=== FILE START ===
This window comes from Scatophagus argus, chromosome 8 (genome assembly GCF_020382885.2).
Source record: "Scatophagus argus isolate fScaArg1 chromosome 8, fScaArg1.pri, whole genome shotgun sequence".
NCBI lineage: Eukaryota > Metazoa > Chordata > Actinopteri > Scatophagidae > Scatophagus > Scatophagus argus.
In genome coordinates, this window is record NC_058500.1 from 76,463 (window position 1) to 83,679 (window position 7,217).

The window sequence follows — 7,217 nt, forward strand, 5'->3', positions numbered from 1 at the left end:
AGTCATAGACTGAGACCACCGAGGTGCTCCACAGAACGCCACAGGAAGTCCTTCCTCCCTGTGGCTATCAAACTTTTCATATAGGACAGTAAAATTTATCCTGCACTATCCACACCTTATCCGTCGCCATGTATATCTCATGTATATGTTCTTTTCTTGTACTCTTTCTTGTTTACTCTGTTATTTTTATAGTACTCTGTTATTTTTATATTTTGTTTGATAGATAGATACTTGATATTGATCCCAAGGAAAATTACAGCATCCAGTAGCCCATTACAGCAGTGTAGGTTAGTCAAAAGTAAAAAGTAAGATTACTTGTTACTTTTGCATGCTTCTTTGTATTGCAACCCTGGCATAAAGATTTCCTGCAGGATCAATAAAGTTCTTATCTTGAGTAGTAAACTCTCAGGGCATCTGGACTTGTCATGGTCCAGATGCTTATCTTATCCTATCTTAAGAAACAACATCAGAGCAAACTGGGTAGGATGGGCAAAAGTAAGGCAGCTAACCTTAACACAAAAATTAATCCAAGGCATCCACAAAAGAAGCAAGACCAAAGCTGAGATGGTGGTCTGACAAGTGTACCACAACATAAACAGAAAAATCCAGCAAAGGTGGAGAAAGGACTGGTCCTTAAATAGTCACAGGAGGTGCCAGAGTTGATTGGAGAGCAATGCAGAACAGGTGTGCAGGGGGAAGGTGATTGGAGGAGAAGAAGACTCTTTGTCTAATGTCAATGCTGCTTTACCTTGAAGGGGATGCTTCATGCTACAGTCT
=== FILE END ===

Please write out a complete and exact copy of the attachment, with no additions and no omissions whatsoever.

This window comes from Scatophagus argus, chromosome 8 (genome assembly GCF_020382885.2).
Source record: "Scatophagus argus isolate fScaArg1 chromosome 8, fScaArg1.pri, whole genome shotgun sequence".
NCBI lineage: Eukaryota > Metazoa > Chordata > Actinopteri > Scatophagidae > Scatophagus > Scatophagus argus.
In genome coordinates, this window is record NC_058500.1 from 76,463 (window position 1) to 83,679 (window position 7,217).

The window sequence follows — 7,217 nt, forward strand, 5'->3', positions numbered from 1 at the left end:
AGTCATAGACTGAGACCACCGAGGTGCTCCACAGAACGCCACAGGAAGTCCTTCCTCCCTGTGGCTATCAAACTTTTCATATAGGACAGTAAAATTTATCCTGCACTATCCACACCTTATCCGTCGCCATGTATATCTCATGTATATGTTCTTTTCTTGTACTCTTTCTTGTTTACTCTGTTATTTTTATAGTACTCTGTTATTTTTATATTTTGTTTGATAGATAGATACTTGATATTGATCCCAAGGAAAATTACAGCATCCAGTAGCCCATTACAGCAGTGTAGGTTAGTCAAAAGTAAAAAGTAAGATTACTTGTTACTTTTGCATGCTTCTTTGTATTGCAACCCTGGCATAAAGATTTCCTGCAGGATCAATAAAGTTCTTATCTTGAGTAGTAAACTCTCAGGGCATCTGGACTTGTCATGGTCCAGATGCTTATCTTATCCTATCTTAAGAAACAACATCAGAGCAAACTGGGTAGGATGGGCAAAAGTAAGGCAGCTAACCTTAACACAAAAATTAATCCAAGGCATCCACAAAAGAAGCAAGACCAAAGCTGAGATGGTGGTCTGACAAGTGTACCACAACATAAACAGAAAAATCCAGCAAAGGTGGAGAAAGGACTGGTCCTTAAATAGTCACAGGAGGTGCCAGAGTTGATTGGAGAGCAATGCAGAACAGGTGTGCAGGGGGAAGGTGATTGGAGGAGAAGAAGACTCTTTGTCTAATGTCAATGCTGCTTTACCTTGAAGGGGATGCTTCATGCTACAGTCT